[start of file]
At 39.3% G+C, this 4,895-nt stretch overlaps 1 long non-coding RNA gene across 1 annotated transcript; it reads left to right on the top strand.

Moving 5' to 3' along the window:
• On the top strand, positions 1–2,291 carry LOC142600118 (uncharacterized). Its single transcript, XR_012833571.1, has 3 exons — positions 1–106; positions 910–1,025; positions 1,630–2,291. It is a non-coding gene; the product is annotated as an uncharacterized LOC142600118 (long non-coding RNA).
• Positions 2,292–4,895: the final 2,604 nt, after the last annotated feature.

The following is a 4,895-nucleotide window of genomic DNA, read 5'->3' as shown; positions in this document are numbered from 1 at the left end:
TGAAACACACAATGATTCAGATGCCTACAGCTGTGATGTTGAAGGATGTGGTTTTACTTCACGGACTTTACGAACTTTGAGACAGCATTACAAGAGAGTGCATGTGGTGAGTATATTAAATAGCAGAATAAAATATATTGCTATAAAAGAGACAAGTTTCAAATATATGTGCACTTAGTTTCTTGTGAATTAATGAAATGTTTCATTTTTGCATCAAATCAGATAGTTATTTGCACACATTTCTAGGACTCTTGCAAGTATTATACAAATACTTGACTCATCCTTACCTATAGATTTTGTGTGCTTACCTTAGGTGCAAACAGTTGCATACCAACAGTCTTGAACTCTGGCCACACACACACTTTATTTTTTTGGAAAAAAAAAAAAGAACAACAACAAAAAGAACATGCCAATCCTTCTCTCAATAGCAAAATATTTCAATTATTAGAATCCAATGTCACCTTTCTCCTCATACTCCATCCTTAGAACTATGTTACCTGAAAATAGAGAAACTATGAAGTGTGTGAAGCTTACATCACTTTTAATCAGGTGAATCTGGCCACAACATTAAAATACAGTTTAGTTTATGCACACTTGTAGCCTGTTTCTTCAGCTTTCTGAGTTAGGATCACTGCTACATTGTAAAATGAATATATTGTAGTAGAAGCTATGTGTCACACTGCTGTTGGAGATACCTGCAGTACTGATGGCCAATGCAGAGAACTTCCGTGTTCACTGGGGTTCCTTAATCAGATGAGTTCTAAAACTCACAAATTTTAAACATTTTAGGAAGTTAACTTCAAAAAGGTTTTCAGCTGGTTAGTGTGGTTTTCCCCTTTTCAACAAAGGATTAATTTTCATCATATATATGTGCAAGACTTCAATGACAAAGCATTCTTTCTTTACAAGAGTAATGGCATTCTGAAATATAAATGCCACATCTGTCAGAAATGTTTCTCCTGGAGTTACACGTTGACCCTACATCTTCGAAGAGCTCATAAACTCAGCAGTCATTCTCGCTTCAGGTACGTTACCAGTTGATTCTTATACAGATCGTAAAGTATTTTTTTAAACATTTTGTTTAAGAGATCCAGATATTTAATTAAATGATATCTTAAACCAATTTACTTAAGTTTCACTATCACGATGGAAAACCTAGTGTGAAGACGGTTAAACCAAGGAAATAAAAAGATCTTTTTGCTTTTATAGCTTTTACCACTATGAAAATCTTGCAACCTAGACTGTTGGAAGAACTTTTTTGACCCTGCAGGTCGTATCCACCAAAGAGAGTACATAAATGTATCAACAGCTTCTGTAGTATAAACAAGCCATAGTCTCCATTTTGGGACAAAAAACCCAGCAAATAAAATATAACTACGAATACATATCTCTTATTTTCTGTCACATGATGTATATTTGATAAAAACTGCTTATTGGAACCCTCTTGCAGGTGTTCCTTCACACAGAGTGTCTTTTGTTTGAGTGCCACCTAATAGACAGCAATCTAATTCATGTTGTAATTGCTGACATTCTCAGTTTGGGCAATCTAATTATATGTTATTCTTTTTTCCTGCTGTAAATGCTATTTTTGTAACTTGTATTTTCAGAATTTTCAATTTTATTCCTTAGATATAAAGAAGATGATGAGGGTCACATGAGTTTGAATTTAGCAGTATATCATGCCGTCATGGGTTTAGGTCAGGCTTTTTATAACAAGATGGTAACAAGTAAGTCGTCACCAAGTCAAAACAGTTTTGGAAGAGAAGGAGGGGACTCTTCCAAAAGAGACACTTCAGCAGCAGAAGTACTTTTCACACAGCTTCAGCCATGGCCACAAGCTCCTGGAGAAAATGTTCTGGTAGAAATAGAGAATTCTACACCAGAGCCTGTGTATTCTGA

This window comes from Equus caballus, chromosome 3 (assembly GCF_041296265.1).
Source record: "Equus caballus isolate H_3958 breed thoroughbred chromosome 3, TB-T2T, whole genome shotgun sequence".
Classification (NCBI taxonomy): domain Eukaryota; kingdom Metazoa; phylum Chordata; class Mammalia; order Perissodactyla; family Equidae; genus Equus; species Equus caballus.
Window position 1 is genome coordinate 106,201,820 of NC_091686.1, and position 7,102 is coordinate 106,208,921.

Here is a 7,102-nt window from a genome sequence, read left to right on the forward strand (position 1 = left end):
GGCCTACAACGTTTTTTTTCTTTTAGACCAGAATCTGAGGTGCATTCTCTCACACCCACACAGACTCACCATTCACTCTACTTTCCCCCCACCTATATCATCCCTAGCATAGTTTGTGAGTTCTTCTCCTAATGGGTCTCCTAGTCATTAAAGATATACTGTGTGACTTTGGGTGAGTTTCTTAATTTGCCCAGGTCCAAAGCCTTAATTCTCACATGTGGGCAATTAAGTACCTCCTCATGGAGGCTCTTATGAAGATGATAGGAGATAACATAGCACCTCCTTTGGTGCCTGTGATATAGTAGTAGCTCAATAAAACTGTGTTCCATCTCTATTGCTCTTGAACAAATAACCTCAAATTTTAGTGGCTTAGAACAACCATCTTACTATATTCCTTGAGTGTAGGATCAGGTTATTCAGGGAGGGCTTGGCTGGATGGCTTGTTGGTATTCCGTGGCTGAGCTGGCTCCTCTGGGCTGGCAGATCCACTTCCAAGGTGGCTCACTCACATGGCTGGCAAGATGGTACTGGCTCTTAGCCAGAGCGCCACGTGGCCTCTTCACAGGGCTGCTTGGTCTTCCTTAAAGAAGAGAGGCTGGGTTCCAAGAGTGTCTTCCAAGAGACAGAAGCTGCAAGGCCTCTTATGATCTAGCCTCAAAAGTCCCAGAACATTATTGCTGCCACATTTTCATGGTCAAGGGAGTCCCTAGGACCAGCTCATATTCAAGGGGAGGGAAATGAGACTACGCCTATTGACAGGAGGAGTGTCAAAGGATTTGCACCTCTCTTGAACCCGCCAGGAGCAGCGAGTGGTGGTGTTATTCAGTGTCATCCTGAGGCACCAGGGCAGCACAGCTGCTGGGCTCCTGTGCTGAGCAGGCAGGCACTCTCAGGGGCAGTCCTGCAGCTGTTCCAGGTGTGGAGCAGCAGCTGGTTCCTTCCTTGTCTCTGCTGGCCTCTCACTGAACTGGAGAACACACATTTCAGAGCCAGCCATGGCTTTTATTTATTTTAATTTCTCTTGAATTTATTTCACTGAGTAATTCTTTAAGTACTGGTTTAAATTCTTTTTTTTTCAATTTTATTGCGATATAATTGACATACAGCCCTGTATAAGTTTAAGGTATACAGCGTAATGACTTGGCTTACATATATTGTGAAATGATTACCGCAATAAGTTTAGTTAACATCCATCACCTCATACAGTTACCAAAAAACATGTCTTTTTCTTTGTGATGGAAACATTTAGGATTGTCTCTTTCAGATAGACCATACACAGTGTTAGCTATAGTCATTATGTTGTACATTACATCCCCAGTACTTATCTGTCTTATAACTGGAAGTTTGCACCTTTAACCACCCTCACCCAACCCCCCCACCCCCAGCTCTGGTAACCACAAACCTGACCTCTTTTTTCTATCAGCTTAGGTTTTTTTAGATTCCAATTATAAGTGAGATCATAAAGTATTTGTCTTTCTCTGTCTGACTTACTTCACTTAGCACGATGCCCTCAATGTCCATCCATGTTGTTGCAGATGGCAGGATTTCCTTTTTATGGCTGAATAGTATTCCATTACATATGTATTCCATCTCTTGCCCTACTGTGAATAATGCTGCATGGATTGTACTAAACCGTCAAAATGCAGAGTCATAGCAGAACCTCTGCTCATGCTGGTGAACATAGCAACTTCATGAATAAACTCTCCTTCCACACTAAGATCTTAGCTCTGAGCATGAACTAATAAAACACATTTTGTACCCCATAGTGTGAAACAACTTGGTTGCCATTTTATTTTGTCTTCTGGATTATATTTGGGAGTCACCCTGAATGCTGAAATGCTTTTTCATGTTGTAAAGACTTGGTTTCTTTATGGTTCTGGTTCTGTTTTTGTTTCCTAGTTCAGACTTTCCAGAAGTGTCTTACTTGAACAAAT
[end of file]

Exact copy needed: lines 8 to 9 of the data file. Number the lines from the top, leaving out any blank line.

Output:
Source record: "Equus caballus isolate H_3958 breed thoroughbred chromosome 3, TB-T2T, whole genome shotgun sequence".
Classification (NCBI taxonomy): domain Eukaryota; kingdom Metazoa; phylum Chordata; class Mammalia; order Perissodactyla; family Equidae; genus Equus; species Equus caballus.